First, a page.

>and it's a game only the biggest and best-connected players benefit from.
That's definitely true in the case of latency arbitrage. But here again. It's the exchanges themselves that have decided that some players get an advantage over others. As an example, latency arbitrage, and a whole host of other problems could be sorted out by putting traders on exchange-hosted virtual machines. http://www.dailyfinance.com/2010/06/05/rigged-market-latency...
If not virtual machines, there are other ways to fix these problems, but first you need to get the players to acknowledge that there is a problem.
Nanex has done a lot of good analysis of HFT, some of which is published here:
- They only use consolidated feeds for US equities, never direct market-data feeds. The consolidated feed necessarily contains less information that direct feeds (to satisfy more stringent bandwidth requirements), which masks some "interesting" effects of how the exchanges publish their data.
- They disregard that the CME feed publishes a fixed depth-of-book, and whenever they look at total liquidity in the book it can appear to flicker when deep levels fall "out" of the back of the book, even if liquidity is actually improving with the presence of a new inside level.
- They make a big deal about wholesaler matching only occurring when the consolidated book is not locked. Their rationale is that subpenny prices are always wholesalers, and (erronously) therefore a lack of subpenny-priced trades must mean a lack of wholesale matching.
These mistakes sound believable, but they do not hold up to any of scrutiny. Use their site to find interesting events, but be very careful about taking their conclusions at face value.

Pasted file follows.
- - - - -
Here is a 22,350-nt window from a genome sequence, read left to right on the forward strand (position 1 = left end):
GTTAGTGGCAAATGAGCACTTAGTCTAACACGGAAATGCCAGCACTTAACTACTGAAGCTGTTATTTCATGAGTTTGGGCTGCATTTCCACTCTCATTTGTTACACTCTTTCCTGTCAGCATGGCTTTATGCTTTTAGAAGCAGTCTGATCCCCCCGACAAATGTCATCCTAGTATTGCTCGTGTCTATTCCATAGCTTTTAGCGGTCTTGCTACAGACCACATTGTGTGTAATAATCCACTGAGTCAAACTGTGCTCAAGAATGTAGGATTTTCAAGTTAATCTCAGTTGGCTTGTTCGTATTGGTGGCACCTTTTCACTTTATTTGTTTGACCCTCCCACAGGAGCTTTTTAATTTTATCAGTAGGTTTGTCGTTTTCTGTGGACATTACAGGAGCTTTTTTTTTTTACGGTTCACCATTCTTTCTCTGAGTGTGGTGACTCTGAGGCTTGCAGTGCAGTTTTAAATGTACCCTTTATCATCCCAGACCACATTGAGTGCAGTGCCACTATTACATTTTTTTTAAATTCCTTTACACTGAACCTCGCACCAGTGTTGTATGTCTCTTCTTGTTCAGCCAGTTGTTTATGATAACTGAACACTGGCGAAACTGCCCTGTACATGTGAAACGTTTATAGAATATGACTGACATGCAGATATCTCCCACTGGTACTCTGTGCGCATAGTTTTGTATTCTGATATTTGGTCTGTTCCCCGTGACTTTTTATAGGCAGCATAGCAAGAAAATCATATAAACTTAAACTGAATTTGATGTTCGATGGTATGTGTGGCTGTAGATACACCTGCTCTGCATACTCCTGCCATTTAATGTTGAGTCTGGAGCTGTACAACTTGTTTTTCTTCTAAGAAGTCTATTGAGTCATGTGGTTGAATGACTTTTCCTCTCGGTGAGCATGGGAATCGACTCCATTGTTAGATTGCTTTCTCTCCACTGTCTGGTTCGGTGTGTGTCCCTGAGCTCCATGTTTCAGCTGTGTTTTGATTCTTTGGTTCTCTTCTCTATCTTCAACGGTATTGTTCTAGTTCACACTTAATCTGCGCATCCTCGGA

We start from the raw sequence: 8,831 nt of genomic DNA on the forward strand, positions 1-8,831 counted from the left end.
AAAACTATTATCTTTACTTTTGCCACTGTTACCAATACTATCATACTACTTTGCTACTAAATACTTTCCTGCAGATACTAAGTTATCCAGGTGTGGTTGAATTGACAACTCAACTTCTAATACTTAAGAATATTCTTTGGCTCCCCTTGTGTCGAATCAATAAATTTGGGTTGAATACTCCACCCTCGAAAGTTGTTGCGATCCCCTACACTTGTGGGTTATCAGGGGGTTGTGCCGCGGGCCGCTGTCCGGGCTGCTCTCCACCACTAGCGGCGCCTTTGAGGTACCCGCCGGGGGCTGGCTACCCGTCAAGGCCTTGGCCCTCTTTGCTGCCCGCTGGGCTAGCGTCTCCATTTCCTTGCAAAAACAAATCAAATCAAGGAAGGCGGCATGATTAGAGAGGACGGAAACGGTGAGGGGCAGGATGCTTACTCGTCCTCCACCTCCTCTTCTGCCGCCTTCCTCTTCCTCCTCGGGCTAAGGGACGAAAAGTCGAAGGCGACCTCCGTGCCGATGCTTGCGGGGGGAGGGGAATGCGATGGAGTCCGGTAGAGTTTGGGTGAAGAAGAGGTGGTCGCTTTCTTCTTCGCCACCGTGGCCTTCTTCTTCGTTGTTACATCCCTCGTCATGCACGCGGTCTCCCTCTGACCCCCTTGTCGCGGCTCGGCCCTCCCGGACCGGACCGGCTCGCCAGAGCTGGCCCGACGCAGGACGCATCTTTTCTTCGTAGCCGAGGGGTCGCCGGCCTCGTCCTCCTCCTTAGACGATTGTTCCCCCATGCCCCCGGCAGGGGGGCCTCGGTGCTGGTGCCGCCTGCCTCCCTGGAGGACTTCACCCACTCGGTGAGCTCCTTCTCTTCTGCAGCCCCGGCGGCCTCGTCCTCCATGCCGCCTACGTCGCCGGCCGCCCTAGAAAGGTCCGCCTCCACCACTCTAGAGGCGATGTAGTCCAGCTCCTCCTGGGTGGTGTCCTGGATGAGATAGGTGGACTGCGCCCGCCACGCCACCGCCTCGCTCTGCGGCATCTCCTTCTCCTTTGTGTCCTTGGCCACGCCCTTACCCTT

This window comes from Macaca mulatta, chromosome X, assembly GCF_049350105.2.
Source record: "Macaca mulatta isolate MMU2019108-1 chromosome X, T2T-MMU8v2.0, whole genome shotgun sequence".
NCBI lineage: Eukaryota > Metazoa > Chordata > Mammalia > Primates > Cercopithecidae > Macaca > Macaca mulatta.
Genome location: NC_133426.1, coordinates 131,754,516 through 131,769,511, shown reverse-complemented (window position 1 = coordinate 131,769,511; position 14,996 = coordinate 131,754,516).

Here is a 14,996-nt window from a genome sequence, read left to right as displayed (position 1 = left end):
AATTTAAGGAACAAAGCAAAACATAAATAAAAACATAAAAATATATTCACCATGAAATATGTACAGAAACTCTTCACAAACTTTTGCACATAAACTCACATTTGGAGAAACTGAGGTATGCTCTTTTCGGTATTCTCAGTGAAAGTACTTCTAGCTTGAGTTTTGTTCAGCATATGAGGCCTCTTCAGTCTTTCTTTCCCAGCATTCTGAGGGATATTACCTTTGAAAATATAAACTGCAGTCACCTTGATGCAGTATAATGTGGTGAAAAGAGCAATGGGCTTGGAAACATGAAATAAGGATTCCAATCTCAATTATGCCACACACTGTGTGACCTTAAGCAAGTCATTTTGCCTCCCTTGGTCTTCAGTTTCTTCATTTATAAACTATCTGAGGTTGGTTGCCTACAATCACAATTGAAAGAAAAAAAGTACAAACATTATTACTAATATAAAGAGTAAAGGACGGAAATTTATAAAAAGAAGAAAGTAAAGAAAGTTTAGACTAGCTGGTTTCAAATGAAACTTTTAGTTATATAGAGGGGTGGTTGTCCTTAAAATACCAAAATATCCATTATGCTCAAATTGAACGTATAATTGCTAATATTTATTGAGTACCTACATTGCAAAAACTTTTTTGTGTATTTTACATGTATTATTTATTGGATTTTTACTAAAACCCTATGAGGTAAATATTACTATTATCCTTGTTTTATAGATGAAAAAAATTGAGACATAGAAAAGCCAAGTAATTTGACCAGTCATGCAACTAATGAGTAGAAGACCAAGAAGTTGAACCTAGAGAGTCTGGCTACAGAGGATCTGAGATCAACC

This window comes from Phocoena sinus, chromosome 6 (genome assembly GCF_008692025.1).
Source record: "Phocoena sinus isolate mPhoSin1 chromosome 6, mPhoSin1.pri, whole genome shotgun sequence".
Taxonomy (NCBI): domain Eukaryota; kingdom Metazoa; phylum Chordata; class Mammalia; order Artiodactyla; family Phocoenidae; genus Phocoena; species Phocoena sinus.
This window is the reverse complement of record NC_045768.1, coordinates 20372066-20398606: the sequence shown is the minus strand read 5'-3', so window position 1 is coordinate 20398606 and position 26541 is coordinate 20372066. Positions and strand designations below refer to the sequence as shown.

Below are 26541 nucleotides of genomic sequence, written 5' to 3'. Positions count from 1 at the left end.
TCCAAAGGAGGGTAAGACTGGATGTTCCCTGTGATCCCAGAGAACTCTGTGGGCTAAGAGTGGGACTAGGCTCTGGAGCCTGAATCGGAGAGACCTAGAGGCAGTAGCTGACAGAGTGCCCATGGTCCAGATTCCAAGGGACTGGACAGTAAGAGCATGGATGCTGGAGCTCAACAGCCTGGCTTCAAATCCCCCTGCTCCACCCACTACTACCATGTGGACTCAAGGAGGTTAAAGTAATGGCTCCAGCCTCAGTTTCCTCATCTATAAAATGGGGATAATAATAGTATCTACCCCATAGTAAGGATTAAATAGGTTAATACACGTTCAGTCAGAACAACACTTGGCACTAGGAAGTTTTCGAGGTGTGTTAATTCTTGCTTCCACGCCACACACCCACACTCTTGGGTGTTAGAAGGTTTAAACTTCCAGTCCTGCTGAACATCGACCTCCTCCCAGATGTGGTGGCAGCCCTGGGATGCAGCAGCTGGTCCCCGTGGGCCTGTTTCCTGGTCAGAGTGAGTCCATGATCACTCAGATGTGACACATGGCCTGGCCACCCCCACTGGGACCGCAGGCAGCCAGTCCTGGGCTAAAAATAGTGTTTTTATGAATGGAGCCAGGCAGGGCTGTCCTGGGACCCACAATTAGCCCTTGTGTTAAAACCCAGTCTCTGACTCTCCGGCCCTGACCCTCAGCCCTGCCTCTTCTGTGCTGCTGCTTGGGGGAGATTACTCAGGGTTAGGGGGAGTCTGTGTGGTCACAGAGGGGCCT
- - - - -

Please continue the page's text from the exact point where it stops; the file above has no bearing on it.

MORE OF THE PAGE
Edit: bullet-list formatting
I for one think latency arb is one of the bigger net wins for hft. As a market participant, each venue I have to maintain a presence at is a cost to me. I'm willing to pay the latency arb shops their cut to provide me price consistency because for my models it is much cheaper to do so than to continually reevaluate and redeploy to every possible venue. It frees me to shop for venues that provide the best features and fees.
As for quote stuffing, you are absolutely right it is awful. That's why almost every venue out there has taken or is taking steps to curtail it. They did so because their customers agree with you.
That is a loaded term. "Latency arb" as you described it is HFT keeping all protected exchanges synchronized, and it is a good thing. It means that everyone else can ignore the 13 exchanges, and send their orders to the market with the most competitive pricing for connectivity. "Latency" arb" as described in most literature critical of HFT is the specific practice of submitting and canceling non-bona-fide quotes to an exchange with the intent of slowing down the matching engine. If you can slow down the matching engine that most other participants are using, you can effectively delay the public response your actions on the other 12 exchanges. A trading strategy that operates on the basis of a DoS attack on one exchange is definitely problematic.
Yes. Sometimes it is referred to as latency arbitrage. Hence why people _nominally_ talking about that subject may, in fact, be talking about different things.
> Nearly every venue has either enacted or is enacting policies and procedures to either prevent it or severely penalize it, because that is what all of their customers want.